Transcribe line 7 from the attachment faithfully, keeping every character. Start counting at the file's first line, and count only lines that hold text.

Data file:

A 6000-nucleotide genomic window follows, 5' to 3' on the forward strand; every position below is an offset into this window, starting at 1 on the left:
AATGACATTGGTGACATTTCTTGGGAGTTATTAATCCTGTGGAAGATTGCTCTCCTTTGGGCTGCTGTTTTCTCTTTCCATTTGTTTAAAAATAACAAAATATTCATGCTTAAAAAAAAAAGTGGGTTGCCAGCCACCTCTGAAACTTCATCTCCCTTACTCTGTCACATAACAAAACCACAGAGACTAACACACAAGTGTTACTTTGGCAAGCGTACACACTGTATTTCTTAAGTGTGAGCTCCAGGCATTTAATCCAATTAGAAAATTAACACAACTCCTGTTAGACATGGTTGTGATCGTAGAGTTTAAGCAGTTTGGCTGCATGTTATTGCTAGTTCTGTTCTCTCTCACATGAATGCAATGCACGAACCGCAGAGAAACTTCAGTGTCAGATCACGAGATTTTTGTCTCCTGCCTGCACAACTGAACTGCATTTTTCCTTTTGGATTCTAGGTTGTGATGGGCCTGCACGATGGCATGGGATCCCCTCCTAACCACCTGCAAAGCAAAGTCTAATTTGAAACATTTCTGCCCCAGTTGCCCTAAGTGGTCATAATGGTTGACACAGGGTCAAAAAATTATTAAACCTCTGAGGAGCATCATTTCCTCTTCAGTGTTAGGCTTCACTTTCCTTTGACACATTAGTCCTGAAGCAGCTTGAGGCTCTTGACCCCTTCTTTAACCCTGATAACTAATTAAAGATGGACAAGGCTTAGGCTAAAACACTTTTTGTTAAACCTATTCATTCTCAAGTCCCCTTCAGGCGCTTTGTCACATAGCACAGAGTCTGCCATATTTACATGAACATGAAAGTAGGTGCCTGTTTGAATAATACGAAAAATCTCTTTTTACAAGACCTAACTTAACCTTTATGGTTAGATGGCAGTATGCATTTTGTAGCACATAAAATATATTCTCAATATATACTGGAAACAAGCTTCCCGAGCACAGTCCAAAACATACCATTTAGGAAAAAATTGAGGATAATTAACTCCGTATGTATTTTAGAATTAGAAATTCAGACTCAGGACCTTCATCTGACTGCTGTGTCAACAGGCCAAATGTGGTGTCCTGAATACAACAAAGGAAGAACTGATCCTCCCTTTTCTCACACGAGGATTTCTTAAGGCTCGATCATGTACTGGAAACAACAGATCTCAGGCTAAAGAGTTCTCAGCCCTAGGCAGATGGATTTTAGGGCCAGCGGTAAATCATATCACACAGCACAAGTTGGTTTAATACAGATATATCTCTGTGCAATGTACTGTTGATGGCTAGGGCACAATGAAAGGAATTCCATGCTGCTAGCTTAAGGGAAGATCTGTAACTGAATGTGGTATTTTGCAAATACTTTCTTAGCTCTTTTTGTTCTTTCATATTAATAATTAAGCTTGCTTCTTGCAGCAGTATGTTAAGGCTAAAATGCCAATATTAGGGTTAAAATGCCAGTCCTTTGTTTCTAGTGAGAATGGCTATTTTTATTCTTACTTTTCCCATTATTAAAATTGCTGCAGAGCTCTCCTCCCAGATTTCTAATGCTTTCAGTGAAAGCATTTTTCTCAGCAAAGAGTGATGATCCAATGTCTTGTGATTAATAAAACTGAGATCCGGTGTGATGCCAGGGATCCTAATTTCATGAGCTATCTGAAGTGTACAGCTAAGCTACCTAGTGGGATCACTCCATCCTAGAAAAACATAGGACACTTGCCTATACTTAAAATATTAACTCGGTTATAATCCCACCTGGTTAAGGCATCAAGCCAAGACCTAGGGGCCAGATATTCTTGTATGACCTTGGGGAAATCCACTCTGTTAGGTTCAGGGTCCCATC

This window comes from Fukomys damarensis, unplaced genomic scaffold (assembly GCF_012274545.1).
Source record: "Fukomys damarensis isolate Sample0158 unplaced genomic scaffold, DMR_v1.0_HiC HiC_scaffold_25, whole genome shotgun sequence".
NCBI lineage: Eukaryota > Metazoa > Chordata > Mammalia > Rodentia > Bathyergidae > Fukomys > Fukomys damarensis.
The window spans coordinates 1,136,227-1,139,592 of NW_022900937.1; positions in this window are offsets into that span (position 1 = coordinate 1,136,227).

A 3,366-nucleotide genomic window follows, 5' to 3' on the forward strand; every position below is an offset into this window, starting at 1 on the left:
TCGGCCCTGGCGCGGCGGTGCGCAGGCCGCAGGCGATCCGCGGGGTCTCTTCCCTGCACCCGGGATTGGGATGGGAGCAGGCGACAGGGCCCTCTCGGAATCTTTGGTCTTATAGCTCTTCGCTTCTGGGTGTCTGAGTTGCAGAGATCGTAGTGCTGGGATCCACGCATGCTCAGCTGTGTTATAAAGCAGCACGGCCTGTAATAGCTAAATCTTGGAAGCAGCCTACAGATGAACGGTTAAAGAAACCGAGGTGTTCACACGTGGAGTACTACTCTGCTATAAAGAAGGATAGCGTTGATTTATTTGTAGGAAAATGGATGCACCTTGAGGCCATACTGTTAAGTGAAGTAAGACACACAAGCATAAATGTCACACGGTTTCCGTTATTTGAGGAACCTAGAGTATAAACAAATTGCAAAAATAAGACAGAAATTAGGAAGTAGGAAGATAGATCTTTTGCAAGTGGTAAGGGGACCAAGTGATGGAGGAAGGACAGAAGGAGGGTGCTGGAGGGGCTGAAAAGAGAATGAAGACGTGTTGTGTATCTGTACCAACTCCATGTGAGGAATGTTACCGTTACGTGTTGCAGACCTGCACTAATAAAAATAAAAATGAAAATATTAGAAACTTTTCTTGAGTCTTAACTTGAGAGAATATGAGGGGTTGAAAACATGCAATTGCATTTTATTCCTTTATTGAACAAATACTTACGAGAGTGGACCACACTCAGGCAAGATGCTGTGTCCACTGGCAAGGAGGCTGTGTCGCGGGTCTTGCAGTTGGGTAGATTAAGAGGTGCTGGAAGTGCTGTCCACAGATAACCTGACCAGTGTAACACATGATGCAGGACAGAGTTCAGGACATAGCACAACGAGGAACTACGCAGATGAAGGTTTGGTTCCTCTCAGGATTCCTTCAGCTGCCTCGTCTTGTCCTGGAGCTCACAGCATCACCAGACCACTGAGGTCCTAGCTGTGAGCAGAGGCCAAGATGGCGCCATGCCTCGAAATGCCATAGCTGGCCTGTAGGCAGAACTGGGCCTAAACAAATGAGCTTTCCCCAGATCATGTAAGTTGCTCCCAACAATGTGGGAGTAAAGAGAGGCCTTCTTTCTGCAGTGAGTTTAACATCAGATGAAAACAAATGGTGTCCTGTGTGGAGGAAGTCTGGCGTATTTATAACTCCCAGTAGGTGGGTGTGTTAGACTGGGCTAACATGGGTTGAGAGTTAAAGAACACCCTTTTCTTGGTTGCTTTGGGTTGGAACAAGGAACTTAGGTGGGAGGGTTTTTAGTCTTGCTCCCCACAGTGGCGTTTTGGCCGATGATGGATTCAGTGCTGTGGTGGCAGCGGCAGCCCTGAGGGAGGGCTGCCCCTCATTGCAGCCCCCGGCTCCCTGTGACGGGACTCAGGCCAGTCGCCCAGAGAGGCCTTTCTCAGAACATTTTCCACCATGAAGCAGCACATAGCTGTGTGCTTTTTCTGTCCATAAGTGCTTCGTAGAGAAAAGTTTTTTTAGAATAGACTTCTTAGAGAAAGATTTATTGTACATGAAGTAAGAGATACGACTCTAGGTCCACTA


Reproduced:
A 3,366-nucleotide genomic window follows, 5' to 3' on the forward strand; every position below is an offset into this window, starting at 1 on the left: